- Side Effects
- Drug Interactions
- Pregnancy & Breastfeeding
- What Else to Know
Generic Name: cyproheptadine
Drug Class: Antihistamines, 1st Generation
What is cyproheptadine, and what is it used for?
Cyproheptadine is a medication used to prevent and treat allergic reactions including sneezing, runny nose, watery eyes, swelling, itching, rashes and hives. Cyproheptadine is also used to prevent migraines and to manage severe life-threatening allergic reactions (anaphylaxis). Cyproheptadine is a first generation antihistamine that easily crosses the blood-brain barrier, causing drowsiness as a side effect, which the second generation antihistamines do not cause.
Cyproheptadine blocks the activity of histamine, a natural compound in the body that causes allergy symptoms. Histamine is released by mast cells and basophils, types of immune cells, in response to allergen exposure. Cyproheptadine binds to histamine H1 receptors in blood vessels, respiratory tract and gastrointestinal tract, preventing their stimulation by histamine and the resultant allergic reaction.
Cyproheptadine also binds to serotonin 5-HT2 receptors and blocks serotonin from stimulating them. Serotonin is an important chemical neurotransmitter in the brain that regulates many functions including sleep, appetite and memory by activating different sets of receptors on the nerve cells (neurons). Serotonin plays a role in migraine by stimulating 5-HT receptors, which causes constriction of blood vessels in the brain, and cyproheptadine prevents this activity.
Serotonin reduces appetite and blocking its effect in the appetite center in the hypothalamus may help stimulate appetite. Cyproheptadine inhibits another neurotransmitter acetylcholine which causes muscle contractions, and may help relieve bronchospasms in severe allergic reactions. Cyproheptadine may also block calcium channels in the neurons, inhibiting the action potential for transmission of pain signals.
Cyproheptadine is approved to treat both adults and children with allergic conditions that include:
- Perennial and seasonal allergic rhinitis
- Vasomotor rhinitis
- Allergic conjunctivitis due to inhalant allergens and foods
- Hives (urticaria)
- Urticaria from exposure to cold
- Swelling of tissue under the skin and mucous membranes (angioedema)
- Allergic reactions to blood or plasma
- Skin welts from mild scratching (dermatographism)
- Adjunctive therapy for anaphylactic reactions, following treatment with epinephrine and other standard emergency measures
Off-label uses include:
- Migraine prevention
- Spasticity associated with spinal cord
- Decreased appetite secondary to chronic disease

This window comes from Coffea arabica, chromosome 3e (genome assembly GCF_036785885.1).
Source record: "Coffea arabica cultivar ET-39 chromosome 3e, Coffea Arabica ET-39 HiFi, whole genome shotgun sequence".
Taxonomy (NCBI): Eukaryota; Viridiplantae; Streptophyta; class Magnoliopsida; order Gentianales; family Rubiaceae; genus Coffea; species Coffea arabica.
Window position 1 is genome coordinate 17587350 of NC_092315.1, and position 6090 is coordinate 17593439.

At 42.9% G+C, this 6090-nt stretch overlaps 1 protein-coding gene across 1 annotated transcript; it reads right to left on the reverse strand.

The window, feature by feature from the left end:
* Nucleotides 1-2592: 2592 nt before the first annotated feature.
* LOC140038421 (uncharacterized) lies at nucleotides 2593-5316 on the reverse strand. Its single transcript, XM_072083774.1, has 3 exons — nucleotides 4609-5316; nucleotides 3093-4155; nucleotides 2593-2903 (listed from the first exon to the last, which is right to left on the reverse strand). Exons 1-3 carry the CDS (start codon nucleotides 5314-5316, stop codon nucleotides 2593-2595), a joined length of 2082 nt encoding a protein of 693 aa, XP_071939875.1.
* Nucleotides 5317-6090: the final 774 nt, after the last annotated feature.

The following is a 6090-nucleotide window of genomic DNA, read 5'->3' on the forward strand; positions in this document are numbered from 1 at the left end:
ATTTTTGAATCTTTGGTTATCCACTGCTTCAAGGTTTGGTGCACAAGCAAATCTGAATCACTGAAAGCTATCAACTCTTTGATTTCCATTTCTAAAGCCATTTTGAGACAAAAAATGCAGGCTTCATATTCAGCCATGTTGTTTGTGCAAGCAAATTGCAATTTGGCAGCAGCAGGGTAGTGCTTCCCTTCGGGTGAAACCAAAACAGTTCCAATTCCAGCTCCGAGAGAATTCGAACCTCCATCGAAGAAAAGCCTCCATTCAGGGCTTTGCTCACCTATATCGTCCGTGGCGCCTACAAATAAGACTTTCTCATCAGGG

- Drug-induced sexual dysfunction
- Serotonin syndrome
- Prevention of migraine
- Anorexia nervosa (off-label)
- Do not use cyproheptadine to treat:
- Do not use cyproheptadine to treat patients with:
- Use with particular caution in young children; overdose may cause hallucinations, central nervous system (CNS) depression, convulsions, respiratory and cardiac arrest, and death
- Avoid use with other CNS depressants including alcohol; may have additive effects
- Antihistamines including cyproheptadine are more likely to cause dizziness, sedation, and low blood pressure (hypotension) in elderly patients; use with caution
- Use with caution in patients with cardiovascular disease, including high blood pressure (hypertension) and other heart disease
- Use with caution in patients with:
What are the side effects of cyproheptadine?
Common side effects of cyproheptadine include:
- Temporary sedation and sleepiness
- Disturbed coordination
- Feeling faint
- Abnormal skin sensations (paresthesias)
- Nerve inflammation (neuritis)
- Swelling (edema)
- Hives (urticaria)
- Light sensitivity (photosensitivity)
- Excessive sweating
- Low blood pressure (hypotension)
- Rapid heart rate (tachycardia)
- Extra heartbeats (extrasystoles)
- Anaphylactic shock
- Dryness of nose and throat
- Thickening of bronchial secretions
- Tightness of chest
- Nasal stuffiness
- Acute inner ear infection that affects balance (labyrinthitis)
- Ringing in ears (tinnitus)
- Blurred vision
- Double vision (diplopia)
- Blood disorders including:
- Dryness of mouth
- Upper abdominal pain (epigastric distress)
- Loss of appetite (anorexia)
- Increase in appetite and weight gain
- Impaired bile flow (cholestasis)
- Liver inflammation (hepatitis)
- Abnormal liver function
- Liver failure
- Frequent urination
- Difficulty in urination
- Urinary retention
- Early menstrual periods
This is not a complete list of all side effects or adverse reactions that may occur from the use of this drug.
Call your doctor for medical advice about serious side effects or adverse reactions. You may also report side effects or health problems to the FDA at 1-800-FDA-1088.